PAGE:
The idea of containers has been around for a long time in various forms on various operating systems. It has been part of the Linux kernel since version 2.6.24 was released in 2008. However, containers did not become mainstream until a couple years ago when Docker was first released in March 2013. Docker introduced container management tools and a packaging format, which made container technologies accessible to developers without Linux kernel expertise. By doing so Docker led the way to making containers mainstream as well as one of the hottest trends in application development and deployment because it simplified the way applications are packaged. While this has big advantages, containers are still early in their lifecycle and lack operational maturity. The ease of use with which Docker images can be created leads to image sprawl, previously seen with VMs, and exacerbates the problem of managing security and compliance of these images. Container environments do not integrate well to existing developer tools, complicating team development due to a lack of staging and versioning for preproduction and production promotion. Also, containers do not integrate with existing monitoring tools, complicating management. However, new tools are being developed targeting Docker as an application delivery format and execution environment by an ever-growing Docker community. Many of the benefits are on the development side of the house, with the promise of DevOps benefits. Running in production can be a different story.

Containers are showing promise as a building block for private and hybrid cloud environments; however, they are still early in their lifecycle and lack operational maturity. Containers often deliver microservices and are spun up and taken down to manage loads, yielding a much smaller lifespan than VMs and creating their own problems—much like VM sprawl early in the lifecycle of modern virtualization. While extremely useful and powerful, container environments need to be managed and this requires better integration to traditional management tools or entirely new management tools. Many startups and established products are working to solve the container management problem.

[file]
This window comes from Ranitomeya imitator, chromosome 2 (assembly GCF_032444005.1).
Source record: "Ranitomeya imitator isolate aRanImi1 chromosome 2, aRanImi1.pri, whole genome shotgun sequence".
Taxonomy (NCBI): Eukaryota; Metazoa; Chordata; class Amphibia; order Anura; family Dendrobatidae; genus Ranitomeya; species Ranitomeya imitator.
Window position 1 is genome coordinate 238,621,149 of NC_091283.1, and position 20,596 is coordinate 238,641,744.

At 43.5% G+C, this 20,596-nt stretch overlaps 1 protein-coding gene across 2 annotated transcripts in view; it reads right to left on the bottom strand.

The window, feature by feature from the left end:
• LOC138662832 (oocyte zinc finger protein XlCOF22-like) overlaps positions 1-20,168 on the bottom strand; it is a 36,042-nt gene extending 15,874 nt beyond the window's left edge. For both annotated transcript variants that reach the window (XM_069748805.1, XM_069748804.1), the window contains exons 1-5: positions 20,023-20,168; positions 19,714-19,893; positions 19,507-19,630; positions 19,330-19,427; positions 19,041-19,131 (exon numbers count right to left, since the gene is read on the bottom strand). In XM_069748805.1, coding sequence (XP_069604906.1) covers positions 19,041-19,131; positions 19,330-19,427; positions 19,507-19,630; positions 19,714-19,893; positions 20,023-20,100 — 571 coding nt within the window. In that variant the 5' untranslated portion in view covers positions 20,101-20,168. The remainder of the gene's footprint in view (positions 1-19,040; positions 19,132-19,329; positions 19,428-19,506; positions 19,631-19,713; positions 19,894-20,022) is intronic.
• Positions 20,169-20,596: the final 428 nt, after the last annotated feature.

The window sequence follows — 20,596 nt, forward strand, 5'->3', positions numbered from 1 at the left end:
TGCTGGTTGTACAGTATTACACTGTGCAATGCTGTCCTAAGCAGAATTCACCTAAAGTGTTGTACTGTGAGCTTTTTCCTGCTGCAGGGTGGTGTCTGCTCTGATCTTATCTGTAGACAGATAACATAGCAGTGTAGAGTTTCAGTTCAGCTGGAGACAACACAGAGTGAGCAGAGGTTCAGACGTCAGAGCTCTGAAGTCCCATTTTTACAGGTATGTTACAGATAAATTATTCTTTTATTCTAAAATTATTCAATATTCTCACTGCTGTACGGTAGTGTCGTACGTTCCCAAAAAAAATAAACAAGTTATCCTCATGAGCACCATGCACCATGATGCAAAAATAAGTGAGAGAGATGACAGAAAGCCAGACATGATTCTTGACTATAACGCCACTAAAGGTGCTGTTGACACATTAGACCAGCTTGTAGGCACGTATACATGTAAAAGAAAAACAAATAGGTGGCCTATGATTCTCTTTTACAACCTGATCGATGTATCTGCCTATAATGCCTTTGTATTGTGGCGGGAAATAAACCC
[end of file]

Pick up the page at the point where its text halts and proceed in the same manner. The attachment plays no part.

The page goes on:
A recently out of stealth startup, Sysdig, has created an open source container visibility tool. They also have a richer, commercial cloud-based version, Sysdig Cloud, with full monitoring, alerting and dashboards. Sysdig is bringing much needed visibility to the world of containers. The lightweight nature of Sysdig means no agents or other instrumentation junking up containers. EMA recently named Sysdig a Vendor to Watch.

Place a single Sysdig container on a host and it can discover other containers on that host. All the complexity to manage containers is in the Sysdig container, other containers are untouched. Sysdig achieves this container visibility with a kernel module—sysdig-probe— that uses a name space (the same Linux feature that makes containers possible) to create a small window into each container. The kernel module code is open source and available on GitHub, so it is transparent and can be publicly reviewed for its security characteristics.

If you are planning to utilize containers, be sure to put some thought into how to manage them in production. You should expect to have the same control, visibility, dashboards, analytics and other management tools available with traditional VMs. Running faster and leaner is not better if you are running blind.